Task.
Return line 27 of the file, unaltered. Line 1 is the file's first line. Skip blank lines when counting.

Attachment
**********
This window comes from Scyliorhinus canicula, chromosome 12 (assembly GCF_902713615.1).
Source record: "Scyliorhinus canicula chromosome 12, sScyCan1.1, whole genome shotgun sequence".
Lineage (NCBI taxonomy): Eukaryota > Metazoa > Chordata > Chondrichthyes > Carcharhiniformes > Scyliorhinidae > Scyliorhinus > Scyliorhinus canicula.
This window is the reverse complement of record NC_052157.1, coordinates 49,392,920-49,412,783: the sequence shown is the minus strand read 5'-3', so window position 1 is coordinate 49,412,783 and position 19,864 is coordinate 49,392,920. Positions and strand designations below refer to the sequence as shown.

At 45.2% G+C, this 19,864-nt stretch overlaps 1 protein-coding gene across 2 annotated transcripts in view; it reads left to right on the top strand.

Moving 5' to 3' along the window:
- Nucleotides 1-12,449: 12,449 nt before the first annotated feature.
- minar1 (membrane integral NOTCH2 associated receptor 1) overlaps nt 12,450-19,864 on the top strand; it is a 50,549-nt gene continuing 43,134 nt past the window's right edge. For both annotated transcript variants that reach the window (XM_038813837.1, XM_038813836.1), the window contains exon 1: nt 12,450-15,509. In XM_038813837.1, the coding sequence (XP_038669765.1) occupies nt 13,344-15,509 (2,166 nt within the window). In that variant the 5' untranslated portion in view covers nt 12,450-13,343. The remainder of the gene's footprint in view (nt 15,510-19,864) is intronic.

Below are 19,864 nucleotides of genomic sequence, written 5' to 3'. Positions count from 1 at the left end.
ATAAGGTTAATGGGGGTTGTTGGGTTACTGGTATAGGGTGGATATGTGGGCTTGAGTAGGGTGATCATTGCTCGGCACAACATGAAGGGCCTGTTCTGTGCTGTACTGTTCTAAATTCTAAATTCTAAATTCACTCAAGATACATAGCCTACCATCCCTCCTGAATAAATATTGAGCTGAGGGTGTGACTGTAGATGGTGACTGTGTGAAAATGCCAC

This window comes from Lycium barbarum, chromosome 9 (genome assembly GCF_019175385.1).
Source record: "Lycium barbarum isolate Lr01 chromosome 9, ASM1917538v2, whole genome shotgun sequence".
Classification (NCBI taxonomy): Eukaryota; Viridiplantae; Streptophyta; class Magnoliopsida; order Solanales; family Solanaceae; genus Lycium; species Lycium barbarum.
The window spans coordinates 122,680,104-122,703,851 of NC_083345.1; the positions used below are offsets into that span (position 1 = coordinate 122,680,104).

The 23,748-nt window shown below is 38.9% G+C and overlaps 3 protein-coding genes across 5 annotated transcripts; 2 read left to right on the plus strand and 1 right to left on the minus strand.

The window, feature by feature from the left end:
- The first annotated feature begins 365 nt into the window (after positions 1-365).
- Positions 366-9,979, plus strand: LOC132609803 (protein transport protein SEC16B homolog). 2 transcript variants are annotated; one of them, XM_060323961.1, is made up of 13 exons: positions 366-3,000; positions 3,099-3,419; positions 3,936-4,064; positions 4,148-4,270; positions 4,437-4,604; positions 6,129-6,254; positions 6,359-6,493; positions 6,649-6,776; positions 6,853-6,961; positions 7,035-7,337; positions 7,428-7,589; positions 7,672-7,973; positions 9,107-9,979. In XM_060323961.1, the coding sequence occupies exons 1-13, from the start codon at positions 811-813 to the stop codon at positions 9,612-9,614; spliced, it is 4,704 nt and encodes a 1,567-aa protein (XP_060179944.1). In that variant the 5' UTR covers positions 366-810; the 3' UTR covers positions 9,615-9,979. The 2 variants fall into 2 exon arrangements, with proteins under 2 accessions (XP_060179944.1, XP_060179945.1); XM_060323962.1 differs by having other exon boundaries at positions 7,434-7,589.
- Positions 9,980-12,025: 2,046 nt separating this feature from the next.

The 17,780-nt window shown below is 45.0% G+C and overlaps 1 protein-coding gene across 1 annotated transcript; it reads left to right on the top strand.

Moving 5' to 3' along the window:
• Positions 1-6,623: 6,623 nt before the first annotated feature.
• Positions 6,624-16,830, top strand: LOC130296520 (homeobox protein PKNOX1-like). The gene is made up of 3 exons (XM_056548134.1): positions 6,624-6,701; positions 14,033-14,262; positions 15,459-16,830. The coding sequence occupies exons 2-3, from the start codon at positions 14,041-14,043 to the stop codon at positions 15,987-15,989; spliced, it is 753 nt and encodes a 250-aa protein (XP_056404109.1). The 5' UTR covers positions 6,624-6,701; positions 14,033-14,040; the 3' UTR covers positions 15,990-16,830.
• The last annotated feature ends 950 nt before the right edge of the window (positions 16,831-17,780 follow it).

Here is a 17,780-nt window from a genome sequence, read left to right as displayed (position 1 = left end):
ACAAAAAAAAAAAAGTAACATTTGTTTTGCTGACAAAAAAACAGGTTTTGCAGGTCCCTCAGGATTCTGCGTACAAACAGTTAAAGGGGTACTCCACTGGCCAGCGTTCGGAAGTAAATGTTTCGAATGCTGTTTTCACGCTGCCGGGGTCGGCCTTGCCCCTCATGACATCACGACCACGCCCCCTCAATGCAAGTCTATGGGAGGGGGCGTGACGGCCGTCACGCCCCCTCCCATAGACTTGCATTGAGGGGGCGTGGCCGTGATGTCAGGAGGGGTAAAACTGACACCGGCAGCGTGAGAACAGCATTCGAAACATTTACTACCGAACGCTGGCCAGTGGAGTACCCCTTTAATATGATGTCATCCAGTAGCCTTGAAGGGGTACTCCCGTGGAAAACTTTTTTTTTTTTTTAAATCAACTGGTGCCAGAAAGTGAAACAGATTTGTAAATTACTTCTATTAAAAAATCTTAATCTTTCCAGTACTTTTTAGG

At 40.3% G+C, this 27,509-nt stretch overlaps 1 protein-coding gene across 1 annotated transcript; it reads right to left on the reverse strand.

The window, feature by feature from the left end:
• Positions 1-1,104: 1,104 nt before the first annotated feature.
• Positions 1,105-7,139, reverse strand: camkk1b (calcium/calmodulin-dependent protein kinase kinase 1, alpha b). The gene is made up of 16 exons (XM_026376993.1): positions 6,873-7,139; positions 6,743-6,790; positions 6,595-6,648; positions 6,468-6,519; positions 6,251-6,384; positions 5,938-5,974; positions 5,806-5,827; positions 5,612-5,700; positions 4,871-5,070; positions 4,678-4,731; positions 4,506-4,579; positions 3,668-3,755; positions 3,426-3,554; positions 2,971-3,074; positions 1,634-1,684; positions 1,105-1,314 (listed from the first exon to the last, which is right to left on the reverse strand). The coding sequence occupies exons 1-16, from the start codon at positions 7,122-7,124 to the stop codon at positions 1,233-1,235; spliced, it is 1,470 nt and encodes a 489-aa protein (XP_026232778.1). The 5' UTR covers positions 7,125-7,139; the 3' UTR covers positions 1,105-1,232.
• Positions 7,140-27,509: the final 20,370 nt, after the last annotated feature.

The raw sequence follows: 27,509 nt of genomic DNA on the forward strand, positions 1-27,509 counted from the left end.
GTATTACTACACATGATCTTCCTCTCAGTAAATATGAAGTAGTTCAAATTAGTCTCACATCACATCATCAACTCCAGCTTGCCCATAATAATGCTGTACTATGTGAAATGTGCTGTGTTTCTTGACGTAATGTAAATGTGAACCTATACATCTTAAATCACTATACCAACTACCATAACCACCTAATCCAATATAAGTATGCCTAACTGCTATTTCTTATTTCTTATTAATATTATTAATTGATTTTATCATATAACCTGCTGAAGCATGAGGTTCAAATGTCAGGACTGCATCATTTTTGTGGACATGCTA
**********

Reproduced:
At 40.3% G+C, this 27,509-nt stretch overlaps 1 protein-coding gene across 1 annotated transcript; it reads right to left on the reverse strand.